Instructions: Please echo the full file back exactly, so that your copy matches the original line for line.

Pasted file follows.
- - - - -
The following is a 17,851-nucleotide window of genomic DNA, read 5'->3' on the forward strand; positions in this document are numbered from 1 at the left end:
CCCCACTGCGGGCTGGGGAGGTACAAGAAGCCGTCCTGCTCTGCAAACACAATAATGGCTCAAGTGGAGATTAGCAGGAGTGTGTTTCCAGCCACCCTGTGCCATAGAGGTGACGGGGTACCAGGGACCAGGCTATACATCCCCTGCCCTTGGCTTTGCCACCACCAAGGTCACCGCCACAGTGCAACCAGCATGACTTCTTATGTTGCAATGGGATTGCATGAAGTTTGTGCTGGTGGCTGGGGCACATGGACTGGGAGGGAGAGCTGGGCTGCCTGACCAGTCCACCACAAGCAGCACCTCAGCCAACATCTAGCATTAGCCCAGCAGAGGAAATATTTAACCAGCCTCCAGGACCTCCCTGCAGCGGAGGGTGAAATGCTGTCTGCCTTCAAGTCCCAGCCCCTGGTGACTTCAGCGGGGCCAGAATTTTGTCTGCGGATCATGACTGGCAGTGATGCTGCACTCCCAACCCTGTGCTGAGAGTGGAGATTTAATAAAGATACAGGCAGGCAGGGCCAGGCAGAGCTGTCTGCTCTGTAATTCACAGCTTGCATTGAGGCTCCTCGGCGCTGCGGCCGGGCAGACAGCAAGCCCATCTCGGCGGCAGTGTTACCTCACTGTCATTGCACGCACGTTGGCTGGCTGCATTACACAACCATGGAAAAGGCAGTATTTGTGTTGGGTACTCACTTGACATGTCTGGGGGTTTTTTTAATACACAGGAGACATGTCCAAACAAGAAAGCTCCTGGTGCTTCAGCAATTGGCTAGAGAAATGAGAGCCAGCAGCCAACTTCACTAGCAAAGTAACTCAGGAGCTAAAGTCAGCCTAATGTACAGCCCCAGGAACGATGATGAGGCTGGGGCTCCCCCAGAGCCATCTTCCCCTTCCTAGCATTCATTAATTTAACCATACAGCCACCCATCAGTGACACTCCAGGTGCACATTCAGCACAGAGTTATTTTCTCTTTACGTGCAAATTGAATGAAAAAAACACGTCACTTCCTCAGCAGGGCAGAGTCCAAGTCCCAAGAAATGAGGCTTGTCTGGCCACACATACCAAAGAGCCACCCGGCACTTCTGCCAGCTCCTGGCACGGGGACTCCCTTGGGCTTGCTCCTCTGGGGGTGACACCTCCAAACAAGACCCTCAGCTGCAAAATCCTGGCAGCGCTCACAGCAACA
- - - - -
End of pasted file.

The following is a 17,851-nucleotide window of genomic DNA, read 5'->3' on the forward strand; positions in this document are numbered from 1 at the left end:
CCCCACTGCGGGCTGGGGAGGTACAAGAAGCCGTCCTGCTCTGCAAACACAATAATGGCTCAAGTGGAGATTAGCAGGAGTGTGTTTCCAGCCACCCTGTGCCATAGAGGTGACGGGGTACCAGGGACCAGGCTATACATCCCCTGCCCTTGGCTTTGCCACCACCAAGGTCACCGCCACAGTGCAACCAGCATGACTTCTTATGTTGCAATGGGATTGCATGAAGTTTGTGCTGGTGGCTGGGGCACATGGACTGGGAGGGAGAGCTGGGCTGCCTGACCAGTCCACCACAAGCAGCACCTCAGCCAACATCTAGCATTAGCCCAGCAGAGGAAATATTTAACCAGCCTCCAGGACCTCCCTGCAGCGGAGGGTGAAATGCTGTCTGCCTTCAAGTCCCAGCCCCTGGTGACTTCAGCGGGGCCAGAATTTTGTCTGCGGATCATGACTGGCAGTGATGCTGCACTCCCAACCCTGTGCTGAGAGTGGAGATTTAATAAAGATACAGGCAGGCAGGGCCAGGCAGAGCTGTCTGCTCTGTAATTCACAGCTTGCATTGAGGCTCCTCGGCGCTGCGGCCGGGCAGACAGCAAGCCCATCTCGGCGGCAGTGTTACCTCACTGTCATTGCACGCACGTTGGCTGGCTGCATTACACAACCATGGAAAAGGCAGTATTTGTGTTGGGTACTCACTTGACATGTCTGGGGGTTTTTTTAATACACAGGAGACATGTCCAAACAAGAAAGCTCCTGGTGCTTCAGCAATTGGCTAGAGAAATGAGAGCCAGCAGCCAACTTCACTAGCAAAGTAACTCAGGAGCTAAAGTCAGCCTAATGTACAGCCCCAGGAACGATGATGAGGCTGGGGCTCCCCCAGAGCCATCTTCCCCTTCCTAGCATTCATTAATTTAACCATACAGCCACCCATCAGTGACACTCCAGGTGCACATTCAGCACAGAGTTATTTTCTCTTTACGTGCAAATTGAATGAAAAAAACACGTCACTTCCTCAGCAGGGCAGAGTCCAAGTCCCAAGAAATGAGGCTTGTCTGGCCACACATACCAAAGAGCCACCCGGCACTTCTGCCAGCTCCTGGCACGGGGACTCCCTTGGGCTTGCTCCTCTGGGGGTGACACCTCCAAACAAGACCCTCAGCTGCAAAATCCTGGCAGCGCTCACAGCAACA